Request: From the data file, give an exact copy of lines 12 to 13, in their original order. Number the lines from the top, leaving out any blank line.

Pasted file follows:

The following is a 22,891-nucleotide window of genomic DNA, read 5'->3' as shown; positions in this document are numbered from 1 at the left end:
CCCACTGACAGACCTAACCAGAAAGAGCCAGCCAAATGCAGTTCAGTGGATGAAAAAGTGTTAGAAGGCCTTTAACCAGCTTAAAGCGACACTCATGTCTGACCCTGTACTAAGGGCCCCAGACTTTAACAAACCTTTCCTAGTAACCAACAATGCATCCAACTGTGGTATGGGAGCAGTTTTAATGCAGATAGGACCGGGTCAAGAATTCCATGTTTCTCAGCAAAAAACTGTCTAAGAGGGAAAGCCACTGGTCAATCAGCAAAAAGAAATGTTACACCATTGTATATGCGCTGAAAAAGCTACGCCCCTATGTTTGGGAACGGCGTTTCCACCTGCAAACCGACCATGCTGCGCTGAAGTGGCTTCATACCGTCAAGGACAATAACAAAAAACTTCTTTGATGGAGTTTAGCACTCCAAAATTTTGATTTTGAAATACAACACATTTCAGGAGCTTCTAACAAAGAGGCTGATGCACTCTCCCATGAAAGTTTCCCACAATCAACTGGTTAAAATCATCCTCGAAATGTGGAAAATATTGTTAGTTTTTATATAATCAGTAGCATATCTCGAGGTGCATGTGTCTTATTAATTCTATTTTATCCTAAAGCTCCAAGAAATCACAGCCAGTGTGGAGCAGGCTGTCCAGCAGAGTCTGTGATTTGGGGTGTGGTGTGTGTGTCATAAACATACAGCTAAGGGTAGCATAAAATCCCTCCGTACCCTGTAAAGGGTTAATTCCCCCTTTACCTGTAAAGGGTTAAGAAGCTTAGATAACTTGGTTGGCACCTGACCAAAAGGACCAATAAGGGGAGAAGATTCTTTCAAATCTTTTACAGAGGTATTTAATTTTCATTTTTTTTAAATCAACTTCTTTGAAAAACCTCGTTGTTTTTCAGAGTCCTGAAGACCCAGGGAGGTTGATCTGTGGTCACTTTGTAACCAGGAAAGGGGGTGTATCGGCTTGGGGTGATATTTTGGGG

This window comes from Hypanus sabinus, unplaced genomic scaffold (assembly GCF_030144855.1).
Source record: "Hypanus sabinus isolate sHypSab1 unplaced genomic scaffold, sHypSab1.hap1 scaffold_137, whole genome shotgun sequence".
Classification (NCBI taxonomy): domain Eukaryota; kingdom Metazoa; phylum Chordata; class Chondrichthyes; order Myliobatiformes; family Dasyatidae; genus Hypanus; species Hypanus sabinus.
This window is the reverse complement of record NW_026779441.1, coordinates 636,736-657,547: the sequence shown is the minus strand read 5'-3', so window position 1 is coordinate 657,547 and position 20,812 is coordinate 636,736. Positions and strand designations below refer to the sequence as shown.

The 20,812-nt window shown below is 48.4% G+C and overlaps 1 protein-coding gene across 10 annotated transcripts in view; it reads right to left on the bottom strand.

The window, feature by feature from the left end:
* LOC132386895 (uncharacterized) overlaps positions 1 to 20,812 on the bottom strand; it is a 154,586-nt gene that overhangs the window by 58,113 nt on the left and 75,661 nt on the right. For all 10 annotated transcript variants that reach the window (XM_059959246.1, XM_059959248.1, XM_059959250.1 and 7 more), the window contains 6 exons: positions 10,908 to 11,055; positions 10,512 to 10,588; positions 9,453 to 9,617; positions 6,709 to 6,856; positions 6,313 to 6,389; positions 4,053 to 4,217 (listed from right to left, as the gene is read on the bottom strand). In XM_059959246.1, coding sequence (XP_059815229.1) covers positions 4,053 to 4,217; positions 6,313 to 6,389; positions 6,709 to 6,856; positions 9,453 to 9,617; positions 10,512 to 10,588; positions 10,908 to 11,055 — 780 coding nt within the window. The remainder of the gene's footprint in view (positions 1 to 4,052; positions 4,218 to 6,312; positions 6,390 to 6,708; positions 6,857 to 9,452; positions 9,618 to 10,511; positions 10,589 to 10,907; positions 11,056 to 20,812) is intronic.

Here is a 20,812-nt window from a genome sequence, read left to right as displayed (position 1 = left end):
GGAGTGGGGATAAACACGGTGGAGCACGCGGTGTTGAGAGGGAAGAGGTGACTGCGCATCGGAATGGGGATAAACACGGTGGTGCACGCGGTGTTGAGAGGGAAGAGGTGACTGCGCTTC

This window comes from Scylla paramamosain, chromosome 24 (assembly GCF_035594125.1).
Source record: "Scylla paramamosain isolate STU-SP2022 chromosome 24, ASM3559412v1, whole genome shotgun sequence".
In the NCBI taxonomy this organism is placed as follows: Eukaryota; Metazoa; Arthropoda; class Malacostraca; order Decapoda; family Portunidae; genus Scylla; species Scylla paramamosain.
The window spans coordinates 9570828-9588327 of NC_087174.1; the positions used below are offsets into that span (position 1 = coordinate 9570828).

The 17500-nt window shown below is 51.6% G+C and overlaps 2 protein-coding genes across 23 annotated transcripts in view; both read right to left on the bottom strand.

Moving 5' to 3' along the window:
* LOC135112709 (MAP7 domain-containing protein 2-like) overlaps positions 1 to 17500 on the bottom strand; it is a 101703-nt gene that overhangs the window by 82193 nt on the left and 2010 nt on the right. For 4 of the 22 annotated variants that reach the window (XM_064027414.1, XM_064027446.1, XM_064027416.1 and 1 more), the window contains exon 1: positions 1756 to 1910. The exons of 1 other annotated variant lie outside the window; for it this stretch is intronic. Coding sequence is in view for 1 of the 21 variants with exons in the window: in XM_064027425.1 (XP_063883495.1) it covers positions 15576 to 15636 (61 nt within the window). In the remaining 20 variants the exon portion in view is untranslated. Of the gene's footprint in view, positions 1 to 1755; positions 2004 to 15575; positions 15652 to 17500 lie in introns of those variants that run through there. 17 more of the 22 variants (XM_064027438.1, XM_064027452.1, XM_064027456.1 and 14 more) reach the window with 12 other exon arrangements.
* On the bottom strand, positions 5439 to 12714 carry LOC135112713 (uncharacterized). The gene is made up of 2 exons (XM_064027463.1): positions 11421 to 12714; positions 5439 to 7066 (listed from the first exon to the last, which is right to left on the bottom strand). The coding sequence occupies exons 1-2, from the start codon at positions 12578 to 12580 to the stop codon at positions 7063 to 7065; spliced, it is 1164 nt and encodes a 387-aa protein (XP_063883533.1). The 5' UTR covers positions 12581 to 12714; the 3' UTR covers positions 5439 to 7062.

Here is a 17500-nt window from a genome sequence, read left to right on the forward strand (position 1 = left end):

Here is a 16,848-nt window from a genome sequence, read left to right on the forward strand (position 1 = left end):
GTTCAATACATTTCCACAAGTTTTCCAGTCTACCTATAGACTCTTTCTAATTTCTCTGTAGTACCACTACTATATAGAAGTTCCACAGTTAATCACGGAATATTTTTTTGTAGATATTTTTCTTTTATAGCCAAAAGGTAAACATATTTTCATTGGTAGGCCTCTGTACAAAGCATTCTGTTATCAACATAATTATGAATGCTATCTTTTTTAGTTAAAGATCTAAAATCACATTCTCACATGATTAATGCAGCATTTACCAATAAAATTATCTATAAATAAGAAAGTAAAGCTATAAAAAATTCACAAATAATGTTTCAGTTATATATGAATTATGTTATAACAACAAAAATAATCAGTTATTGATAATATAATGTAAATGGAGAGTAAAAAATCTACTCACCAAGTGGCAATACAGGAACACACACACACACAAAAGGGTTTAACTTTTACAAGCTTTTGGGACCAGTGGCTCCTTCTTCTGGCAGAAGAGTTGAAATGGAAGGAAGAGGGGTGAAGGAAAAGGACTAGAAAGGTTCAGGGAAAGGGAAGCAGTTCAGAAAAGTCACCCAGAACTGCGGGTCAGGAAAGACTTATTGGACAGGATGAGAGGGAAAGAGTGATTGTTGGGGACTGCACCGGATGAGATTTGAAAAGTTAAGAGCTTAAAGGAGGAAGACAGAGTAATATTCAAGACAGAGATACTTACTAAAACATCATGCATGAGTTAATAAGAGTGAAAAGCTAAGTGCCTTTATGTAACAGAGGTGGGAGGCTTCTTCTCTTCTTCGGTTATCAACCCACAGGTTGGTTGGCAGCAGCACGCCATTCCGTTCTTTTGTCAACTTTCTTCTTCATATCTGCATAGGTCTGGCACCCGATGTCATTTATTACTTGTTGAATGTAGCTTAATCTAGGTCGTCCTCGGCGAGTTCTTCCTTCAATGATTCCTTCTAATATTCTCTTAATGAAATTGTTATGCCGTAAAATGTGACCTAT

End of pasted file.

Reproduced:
This window comes from Scylla paramamosain, chromosome 24 (assembly GCF_035594125.1).
Source record: "Scylla paramamosain isolate STU-SP2022 chromosome 24, ASM3559412v1, whole genome shotgun sequence".